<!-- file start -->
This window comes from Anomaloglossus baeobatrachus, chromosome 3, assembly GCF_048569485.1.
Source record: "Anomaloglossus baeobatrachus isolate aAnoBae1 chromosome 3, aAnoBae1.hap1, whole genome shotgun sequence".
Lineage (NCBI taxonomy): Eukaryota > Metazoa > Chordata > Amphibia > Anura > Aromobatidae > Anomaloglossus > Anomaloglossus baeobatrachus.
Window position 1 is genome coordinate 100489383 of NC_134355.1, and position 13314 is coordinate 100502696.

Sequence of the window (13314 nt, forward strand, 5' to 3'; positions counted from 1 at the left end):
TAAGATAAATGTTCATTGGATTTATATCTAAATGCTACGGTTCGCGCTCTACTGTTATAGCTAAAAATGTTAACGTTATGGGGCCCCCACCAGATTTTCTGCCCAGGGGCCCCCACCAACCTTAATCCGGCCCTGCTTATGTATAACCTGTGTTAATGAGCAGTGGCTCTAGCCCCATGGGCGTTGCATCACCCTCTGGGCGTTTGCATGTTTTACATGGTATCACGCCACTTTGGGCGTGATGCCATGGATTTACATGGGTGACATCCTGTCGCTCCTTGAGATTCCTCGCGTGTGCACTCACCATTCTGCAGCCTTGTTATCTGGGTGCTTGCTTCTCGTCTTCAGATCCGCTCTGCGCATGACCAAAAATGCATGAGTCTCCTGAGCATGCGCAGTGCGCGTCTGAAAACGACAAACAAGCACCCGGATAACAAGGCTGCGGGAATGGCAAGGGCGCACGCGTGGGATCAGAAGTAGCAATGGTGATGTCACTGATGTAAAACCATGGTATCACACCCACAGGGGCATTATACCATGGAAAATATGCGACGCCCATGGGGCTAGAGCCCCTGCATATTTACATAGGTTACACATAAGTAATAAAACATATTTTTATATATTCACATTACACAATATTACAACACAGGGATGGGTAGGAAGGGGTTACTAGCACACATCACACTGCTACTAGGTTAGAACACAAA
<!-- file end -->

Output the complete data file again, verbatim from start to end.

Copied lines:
This window comes from Anomaloglossus baeobatrachus, chromosome 3, assembly GCF_048569485.1.
Source record: "Anomaloglossus baeobatrachus isolate aAnoBae1 chromosome 3, aAnoBae1.hap1, whole genome shotgun sequence".
Lineage (NCBI taxonomy): Eukaryota > Metazoa > Chordata > Amphibia > Anura > Aromobatidae > Anomaloglossus > Anomaloglossus baeobatrachus.
Window position 1 is genome coordinate 100489383 of NC_134355.1, and position 13314 is coordinate 100502696.

Sequence of the window (13314 nt, forward strand, 5' to 3'; positions counted from 1 at the left end):
TAAGATAAATGTTCATTGGATTTATATCTAAATGCTACGGTTCGCGCTCTACTGTTATAGCTAAAAATGTTAACGTTATGGGGCCCCCACCAGATTTTCTGCCCAGGGGCCCCCACCAACCTTAATCCGGCCCTGCTTATGTATAACCTGTGTTAATGAGCAGTGGCTCTAGCCCCATGGGCGTTGCATCACCCTCTGGGCGTTTGCATGTTTTACATGGTATCACGCCACTTTGGGCGTGATGCCATGGATTTACATGGGTGACATCCTGTCGCTCCTTGAGATTCCTCGCGTGTGCACTCACCATTCTGCAGCCTTGTTATCTGGGTGCTTGCTTCTCGTCTTCAGATCCGCTCTGCGCATGACCAAAAATGCATGAGTCTCCTGAGCATGCGCAGTGCGCGTCTGAAAACGACAAACAAGCACCCGGATAACAAGGCTGCGGGAATGGCAAGGGCGCACGCGTGGGATCAGAAGTAGCAATGGTGATGTCACTGATGTAAAACCATGGTATCACACCCACAGGGGCATTATACCATGGAAAATATGCGACGCCCATGGGGCTAGAGCCCCTGCATATTTACATAGGTTACACATAAGTAATAAAACATATTTTTATATATTCACATTACACAATATTACAACACAGGGATGGGTAGGAAGGGGTTACTAGCACACATCACACTGCTACTAGGTTAGAACACAAA